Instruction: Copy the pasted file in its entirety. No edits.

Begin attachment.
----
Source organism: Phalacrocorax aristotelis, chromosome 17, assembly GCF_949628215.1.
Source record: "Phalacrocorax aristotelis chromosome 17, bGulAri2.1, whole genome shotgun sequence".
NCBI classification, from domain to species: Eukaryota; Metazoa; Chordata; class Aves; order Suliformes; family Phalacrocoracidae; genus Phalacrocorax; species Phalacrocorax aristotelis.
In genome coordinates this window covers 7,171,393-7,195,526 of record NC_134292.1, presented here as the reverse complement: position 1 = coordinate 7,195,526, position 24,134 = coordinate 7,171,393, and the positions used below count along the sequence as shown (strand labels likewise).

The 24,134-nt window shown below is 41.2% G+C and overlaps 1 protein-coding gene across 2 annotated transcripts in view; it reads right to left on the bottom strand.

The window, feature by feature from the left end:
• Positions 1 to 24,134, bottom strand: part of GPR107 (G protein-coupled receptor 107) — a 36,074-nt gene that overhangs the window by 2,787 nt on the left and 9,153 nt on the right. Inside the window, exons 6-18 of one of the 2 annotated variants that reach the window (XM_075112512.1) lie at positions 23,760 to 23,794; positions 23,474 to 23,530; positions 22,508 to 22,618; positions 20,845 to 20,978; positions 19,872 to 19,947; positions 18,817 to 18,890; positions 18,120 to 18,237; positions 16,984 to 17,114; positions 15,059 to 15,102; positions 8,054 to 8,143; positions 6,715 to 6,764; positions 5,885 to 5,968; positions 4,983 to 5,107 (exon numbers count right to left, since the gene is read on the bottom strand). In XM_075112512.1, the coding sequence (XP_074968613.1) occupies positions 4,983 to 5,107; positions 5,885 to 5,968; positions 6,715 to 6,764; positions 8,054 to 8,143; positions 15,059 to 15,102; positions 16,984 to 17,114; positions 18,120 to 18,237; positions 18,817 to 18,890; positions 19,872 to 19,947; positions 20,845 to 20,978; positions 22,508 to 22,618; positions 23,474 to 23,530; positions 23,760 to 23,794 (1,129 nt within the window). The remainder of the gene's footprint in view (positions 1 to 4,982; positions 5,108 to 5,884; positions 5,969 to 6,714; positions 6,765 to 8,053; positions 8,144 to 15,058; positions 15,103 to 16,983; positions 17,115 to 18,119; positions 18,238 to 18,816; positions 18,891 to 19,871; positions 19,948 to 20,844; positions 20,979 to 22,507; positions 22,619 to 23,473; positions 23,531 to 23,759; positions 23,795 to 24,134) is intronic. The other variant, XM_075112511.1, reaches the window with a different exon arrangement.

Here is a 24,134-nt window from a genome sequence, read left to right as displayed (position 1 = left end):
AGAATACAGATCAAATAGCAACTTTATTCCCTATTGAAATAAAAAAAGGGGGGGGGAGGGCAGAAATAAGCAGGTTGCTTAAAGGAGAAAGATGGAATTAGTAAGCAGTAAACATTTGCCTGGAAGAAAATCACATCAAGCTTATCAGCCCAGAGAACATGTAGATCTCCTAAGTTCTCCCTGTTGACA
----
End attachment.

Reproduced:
Source organism: Phalacrocorax aristotelis, chromosome 17, assembly GCF_949628215.1.
Source record: "Phalacrocorax aristotelis chromosome 17, bGulAri2.1, whole genome shotgun sequence".
NCBI classification, from domain to species: Eukaryota; Metazoa; Chordata; class Aves; order Suliformes; family Phalacrocoracidae; genus Phalacrocorax; species Phalacrocorax aristotelis.
In genome coordinates this window covers 7,171,393-7,195,526 of record NC_134292.1, presented here as the reverse complement: position 1 = coordinate 7,195,526, position 24,134 = coordinate 7,171,393, and the positions used below count along the sequence as shown (strand labels likewise).

The 24,134-nt window shown below is 41.2% G+C and overlaps 1 protein-coding gene across 2 annotated transcripts in view; it reads right to left on the bottom strand.

The window, feature by feature from the left end:
• Positions 1 to 24,134, bottom strand: part of GPR107 (G protein-coupled receptor 107) — a 36,074-nt gene that overhangs the window by 2,787 nt on the left and 9,153 nt on the right. Inside the window, exons 6-18 of one of the 2 annotated variants that reach the window (XM_075112512.1) lie at positions 23,760 to 23,794; positions 23,474 to 23,530; positions 22,508 to 22,618; positions 20,845 to 20,978; positions 19,872 to 19,947; positions 18,817 to 18,890; positions 18,120 to 18,237; positions 16,984 to 17,114; positions 15,059 to 15,102; positions 8,054 to 8,143; positions 6,715 to 6,764; positions 5,885 to 5,968; positions 4,983 to 5,107 (exon numbers count right to left, since the gene is read on the bottom strand). In XM_075112512.1, the coding sequence (XP_074968613.1) occupies positions 4,983 to 5,107; positions 5,885 to 5,968; positions 6,715 to 6,764; positions 8,054 to 8,143; positions 15,059 to 15,102; positions 16,984 to 17,114; positions 18,120 to 18,237; positions 18,817 to 18,890; positions 19,872 to 19,947; positions 20,845 to 20,978; positions 22,508 to 22,618; positions 23,474 to 23,530; positions 23,760 to 23,794 (1,129 nt within the window). The remainder of the gene's footprint in view (positions 1 to 4,982; positions 5,108 to 5,884; positions 5,969 to 6,714; positions 6,765 to 8,053; positions 8,144 to 15,058; positions 15,103 to 16,983; positions 17,115 to 18,119; positions 18,238 to 18,816; positions 18,891 to 19,871; positions 19,948 to 20,844; positions 20,979 to 22,507; positions 22,619 to 23,473; positions 23,531 to 23,759; positions 23,795 to 24,134) is intronic. The other variant, XM_075112511.1, reaches the window with a different exon arrangement.

Here is a 24,134-nt window from a genome sequence, read left to right as displayed (position 1 = left end):
AGAATACAGATCAAATAGCAACTTTATTCCCTATTGAAATAAAAAAAGGGGGGGGGAGGGCAGAAATAAGCAGGTTGCTTAAAGGAGAAAGATGGAATTAGTAAGCAGTAAACATTTGCCTGGAAGAAAATCACATCAAGCTTATCAGCCCAGAGAACATGTAGATCTCCTAAGTTCTCCCTGTTGACA